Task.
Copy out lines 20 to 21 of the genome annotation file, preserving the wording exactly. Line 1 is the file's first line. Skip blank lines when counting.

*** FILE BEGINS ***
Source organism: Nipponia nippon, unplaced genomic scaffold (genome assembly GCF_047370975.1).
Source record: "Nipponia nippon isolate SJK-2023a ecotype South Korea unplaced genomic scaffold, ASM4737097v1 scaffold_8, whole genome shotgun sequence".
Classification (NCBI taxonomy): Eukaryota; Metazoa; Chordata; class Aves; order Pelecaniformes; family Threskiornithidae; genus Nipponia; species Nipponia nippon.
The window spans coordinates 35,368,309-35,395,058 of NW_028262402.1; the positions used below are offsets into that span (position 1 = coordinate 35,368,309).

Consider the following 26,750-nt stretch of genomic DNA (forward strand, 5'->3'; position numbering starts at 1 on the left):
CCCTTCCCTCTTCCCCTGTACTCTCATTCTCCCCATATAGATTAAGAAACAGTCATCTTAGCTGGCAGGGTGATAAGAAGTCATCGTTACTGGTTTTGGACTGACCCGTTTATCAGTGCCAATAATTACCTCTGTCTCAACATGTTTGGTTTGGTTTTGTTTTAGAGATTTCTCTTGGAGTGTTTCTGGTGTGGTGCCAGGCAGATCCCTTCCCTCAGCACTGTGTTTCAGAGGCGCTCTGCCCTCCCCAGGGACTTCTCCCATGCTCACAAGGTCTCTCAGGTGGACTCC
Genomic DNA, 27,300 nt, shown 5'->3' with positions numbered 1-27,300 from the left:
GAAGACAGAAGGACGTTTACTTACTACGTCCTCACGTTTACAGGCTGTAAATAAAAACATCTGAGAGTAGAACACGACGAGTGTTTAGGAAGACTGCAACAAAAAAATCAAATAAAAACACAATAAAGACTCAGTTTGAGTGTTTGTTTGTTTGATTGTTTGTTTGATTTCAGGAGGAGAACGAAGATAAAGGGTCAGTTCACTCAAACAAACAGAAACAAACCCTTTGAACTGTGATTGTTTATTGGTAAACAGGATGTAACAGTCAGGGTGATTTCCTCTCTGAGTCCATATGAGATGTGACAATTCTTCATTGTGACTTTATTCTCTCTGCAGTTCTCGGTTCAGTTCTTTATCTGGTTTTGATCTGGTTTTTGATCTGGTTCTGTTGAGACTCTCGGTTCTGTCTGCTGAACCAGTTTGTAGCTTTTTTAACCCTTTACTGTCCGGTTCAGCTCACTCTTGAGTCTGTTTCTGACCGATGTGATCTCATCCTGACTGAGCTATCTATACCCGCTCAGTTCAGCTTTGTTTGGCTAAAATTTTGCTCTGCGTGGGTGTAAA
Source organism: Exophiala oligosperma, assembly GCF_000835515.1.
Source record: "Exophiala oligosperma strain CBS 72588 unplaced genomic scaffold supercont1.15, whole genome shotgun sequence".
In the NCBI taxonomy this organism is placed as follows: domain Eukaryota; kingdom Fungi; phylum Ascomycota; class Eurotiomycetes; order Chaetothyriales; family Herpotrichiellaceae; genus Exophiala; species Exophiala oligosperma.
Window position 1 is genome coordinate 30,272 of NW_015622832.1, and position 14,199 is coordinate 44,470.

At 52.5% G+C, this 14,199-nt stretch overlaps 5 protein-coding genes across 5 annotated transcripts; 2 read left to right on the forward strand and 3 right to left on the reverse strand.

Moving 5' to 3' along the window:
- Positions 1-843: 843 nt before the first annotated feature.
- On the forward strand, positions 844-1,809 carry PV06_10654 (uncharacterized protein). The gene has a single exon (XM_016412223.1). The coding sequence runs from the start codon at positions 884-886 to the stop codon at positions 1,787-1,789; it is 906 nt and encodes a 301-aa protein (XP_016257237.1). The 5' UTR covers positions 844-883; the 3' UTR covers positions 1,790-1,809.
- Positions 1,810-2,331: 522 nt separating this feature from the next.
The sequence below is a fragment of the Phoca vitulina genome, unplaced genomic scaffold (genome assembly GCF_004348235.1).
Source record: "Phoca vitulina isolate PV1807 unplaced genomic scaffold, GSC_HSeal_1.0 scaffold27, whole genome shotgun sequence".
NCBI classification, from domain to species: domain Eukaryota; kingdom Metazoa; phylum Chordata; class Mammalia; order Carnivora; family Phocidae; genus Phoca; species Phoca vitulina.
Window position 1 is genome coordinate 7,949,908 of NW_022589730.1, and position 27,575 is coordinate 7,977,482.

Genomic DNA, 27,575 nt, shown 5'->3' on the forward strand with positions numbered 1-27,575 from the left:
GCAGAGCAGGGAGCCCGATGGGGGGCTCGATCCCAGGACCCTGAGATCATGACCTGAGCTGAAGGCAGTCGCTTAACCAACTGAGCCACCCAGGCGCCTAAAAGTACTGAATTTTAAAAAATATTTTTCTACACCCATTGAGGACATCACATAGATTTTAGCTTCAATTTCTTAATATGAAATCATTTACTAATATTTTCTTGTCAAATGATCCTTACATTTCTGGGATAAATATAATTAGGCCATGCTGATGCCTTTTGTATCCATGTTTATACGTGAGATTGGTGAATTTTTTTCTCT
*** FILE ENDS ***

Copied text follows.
NCBI classification, from domain to species: domain Eukaryota; kingdom Metazoa; phylum Chordata; class Mammalia; order Carnivora; family Phocidae; genus Phoca; species Phoca vitulina.
Window position 1 is genome coordinate 7,949,908 of NW_022589730.1, and position 27,575 is coordinate 7,977,482.